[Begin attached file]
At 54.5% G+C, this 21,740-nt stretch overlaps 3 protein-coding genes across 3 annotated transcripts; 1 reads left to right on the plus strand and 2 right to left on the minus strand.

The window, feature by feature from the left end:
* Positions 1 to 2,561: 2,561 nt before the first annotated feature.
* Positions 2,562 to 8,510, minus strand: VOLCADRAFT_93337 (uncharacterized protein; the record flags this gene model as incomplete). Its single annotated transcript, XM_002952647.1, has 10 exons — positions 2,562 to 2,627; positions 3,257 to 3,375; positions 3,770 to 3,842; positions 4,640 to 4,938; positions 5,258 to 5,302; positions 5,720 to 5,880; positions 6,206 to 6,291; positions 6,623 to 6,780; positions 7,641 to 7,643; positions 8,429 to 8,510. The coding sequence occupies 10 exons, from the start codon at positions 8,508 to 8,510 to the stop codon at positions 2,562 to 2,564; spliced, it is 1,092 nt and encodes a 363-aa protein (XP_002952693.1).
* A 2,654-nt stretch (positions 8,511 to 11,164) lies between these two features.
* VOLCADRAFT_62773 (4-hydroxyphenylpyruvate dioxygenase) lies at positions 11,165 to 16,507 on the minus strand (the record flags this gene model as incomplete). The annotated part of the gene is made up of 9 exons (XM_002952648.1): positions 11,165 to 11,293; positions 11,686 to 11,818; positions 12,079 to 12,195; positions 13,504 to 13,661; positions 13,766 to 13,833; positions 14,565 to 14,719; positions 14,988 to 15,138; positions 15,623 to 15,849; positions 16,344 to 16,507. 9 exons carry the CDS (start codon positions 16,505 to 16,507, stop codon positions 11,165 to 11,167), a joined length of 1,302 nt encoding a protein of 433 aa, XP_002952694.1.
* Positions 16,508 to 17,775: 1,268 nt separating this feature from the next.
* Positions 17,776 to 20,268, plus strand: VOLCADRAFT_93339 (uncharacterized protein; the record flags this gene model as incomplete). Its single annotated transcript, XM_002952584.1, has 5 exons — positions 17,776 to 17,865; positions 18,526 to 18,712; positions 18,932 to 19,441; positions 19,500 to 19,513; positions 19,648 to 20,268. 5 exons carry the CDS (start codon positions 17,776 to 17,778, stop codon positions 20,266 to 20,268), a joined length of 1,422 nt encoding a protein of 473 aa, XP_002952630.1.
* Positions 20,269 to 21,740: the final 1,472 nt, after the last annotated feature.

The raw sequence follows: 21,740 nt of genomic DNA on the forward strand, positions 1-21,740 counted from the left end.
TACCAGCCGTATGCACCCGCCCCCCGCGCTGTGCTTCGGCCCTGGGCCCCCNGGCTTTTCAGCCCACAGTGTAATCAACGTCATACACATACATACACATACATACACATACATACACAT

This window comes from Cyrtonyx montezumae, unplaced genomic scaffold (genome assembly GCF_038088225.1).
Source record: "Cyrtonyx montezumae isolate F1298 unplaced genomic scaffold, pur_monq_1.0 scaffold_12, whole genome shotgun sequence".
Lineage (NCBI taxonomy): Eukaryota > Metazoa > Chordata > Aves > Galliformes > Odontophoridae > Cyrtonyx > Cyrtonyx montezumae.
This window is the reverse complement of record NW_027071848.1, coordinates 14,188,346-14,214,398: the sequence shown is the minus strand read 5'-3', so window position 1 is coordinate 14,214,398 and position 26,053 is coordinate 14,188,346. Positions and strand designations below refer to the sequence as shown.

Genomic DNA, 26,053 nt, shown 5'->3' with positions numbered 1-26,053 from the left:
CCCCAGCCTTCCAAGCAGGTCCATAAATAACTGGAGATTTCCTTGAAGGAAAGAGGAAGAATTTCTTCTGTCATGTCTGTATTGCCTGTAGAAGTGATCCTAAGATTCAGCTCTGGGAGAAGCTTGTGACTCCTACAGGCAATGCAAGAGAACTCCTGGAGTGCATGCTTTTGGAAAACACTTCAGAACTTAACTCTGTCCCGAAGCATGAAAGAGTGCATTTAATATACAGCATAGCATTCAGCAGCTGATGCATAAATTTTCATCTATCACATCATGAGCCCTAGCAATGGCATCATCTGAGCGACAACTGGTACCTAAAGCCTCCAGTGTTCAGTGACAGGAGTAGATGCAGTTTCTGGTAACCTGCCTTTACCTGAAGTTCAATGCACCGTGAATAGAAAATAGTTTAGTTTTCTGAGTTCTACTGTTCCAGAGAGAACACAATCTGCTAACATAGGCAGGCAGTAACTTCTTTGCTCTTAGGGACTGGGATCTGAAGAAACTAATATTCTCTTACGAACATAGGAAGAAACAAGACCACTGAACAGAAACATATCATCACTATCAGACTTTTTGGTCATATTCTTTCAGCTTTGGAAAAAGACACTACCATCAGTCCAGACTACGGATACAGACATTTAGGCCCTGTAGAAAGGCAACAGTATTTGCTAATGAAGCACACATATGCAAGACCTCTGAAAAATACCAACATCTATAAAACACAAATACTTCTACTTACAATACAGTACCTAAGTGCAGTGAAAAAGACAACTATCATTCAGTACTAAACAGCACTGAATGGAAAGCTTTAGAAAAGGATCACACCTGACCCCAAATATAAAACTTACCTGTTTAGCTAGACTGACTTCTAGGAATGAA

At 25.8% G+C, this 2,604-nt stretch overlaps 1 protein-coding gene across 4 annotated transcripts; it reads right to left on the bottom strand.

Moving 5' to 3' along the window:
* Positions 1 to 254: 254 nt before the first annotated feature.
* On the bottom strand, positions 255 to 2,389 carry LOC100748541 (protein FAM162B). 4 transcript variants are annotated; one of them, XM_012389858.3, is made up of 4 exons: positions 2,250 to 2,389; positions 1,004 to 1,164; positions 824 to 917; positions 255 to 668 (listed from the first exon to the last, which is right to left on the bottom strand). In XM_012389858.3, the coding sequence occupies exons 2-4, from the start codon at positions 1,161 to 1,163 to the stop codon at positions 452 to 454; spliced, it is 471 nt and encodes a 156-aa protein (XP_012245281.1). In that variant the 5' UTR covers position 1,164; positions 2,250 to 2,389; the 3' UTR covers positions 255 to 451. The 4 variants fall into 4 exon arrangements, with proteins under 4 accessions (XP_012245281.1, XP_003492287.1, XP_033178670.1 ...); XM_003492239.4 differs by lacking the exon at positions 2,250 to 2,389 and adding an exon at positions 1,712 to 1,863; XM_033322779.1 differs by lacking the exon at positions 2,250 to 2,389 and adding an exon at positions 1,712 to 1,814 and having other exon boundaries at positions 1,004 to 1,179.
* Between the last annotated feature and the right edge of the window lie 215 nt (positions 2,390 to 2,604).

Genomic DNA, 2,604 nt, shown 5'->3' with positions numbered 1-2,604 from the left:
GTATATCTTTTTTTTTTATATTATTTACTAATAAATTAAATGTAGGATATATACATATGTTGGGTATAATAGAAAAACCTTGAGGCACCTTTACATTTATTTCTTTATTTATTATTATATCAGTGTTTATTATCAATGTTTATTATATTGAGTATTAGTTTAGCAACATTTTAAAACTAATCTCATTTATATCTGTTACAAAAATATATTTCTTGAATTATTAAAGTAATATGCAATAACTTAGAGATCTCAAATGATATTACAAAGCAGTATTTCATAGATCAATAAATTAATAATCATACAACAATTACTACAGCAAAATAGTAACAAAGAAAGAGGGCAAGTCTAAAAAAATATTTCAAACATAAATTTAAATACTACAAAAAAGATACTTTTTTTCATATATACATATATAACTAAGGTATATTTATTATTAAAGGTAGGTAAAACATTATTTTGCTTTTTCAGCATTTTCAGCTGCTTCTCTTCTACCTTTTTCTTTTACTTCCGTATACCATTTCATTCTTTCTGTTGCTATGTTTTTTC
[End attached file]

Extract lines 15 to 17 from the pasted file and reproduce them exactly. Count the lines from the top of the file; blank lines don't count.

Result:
This window is the reverse complement of record NW_027071848.1, coordinates 14,188,346-14,214,398: the sequence shown is the minus strand read 5'-3', so window position 1 is coordinate 14,214,398 and position 26,053 is coordinate 14,188,346. Positions and strand designations below refer to the sequence as shown.

Genomic DNA, 26,053 nt, shown 5'->3' with positions numbered 1-26,053 from the left:
CCCCAGCCTTCCAAGCAGGTCCATAAATAACTGGAGATTTCCTTGAAGGAAAGAGGAAGAATTTCTTCTGTCATGTCTGTATTGCCTGTAGAAGTGATCCTAAGATTCAGCTCTGGGAGAAGCTTGTGACTCCTACAGGCAATGCAAGAGAACTCCTGGAGTGCATGCTTTTGGAAAACACTTCAGAACTTAACTCTGTCCCGAAGCATGAAAGAGTGCATTTAATATACAGCATAGCATTCAGCAGCTGATGCATAAATTTTCATCTATCACATCATGAGCCCTAGCAATGGCATCATCTGAGCGACAACTGGTACCTAAAGCCTCCAGTGTTCAGTGACAGGAGTAGATGCAGTTTCTGGTAACCTGCCTTTACCTGAAGTTCAATGCACCGTGAATAGAAAATAGTTTAGTTTTCTGAGTTCTACTGTTCCAGAGAGAACACAATCTGCTAACATAGGCAGGCAGTAACTTCTTTGCTCTTAGGGACTGGGATCTGAAGAAACTAATATTCTCTTACGAACATAGGAAGAAACAAGACCACTGAACAGAAACATATCATCACTATCAGACTTTTTGGTCATATTCTTTCAGCTTTGGAAAAAGACACTACCATCAGTCCAGACTACGGATACAGACATTTAGGCCCTGTAGAAAGGCAACAGTATTTGCTAATGAAGCACACATATGCAAGACCTCTGAAAAATACCAACATCTATAAAACACAAATACTTCTACTTACAATACAGTACCTAAGTGCAGTGAAAAAGACAACTATCATTCAGTACTAAACAGCACTGAATGGAAAGCTTTAGAAAAGGATCACACCTGACCCCAAATATAAAACTTACCTGTTTAGCTAGACTGACTTCTAGGAATGAA